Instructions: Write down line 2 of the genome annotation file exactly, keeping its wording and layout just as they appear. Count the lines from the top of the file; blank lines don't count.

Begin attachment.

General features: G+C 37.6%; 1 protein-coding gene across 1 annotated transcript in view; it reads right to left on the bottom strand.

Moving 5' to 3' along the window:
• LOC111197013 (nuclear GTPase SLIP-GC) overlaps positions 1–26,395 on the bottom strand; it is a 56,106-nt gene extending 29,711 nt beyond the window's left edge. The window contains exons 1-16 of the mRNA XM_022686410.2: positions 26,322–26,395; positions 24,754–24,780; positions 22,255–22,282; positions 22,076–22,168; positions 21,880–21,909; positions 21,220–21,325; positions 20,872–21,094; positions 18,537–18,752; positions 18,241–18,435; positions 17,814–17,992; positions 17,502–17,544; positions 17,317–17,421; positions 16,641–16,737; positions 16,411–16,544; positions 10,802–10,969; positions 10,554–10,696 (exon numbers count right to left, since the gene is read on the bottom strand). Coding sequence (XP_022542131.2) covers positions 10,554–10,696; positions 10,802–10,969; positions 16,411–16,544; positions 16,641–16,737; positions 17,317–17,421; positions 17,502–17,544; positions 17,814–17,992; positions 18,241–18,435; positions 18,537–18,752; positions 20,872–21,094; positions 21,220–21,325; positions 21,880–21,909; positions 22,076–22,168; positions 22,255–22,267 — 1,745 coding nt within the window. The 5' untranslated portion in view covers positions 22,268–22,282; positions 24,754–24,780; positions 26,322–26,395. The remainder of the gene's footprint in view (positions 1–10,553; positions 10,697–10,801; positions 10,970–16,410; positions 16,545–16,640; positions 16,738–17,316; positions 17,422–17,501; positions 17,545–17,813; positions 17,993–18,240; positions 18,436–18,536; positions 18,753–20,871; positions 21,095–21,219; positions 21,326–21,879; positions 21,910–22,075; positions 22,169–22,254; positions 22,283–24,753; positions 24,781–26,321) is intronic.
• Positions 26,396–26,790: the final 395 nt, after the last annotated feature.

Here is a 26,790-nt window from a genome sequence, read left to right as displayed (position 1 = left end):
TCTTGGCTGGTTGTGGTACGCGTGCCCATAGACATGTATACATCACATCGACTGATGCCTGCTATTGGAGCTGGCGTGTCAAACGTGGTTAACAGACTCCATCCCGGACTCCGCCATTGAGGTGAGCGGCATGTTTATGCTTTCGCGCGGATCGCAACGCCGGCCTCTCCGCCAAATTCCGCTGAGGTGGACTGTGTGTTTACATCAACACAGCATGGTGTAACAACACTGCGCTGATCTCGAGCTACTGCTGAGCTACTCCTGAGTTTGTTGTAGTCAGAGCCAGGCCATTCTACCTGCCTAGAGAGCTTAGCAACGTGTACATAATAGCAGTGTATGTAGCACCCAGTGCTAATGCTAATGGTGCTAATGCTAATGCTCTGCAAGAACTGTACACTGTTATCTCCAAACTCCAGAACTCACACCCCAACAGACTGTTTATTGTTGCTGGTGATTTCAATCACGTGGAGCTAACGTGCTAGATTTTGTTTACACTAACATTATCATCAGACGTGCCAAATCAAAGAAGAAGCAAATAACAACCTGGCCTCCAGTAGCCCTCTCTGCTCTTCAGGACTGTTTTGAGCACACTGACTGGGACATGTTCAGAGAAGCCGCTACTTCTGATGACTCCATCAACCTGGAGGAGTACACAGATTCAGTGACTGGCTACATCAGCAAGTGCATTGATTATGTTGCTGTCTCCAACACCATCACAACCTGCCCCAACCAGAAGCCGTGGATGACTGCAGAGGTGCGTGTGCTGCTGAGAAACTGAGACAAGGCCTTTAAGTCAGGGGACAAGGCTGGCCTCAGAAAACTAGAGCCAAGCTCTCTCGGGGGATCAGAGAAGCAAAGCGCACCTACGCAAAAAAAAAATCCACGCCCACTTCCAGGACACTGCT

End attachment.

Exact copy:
Moving 5' to 3' along the window: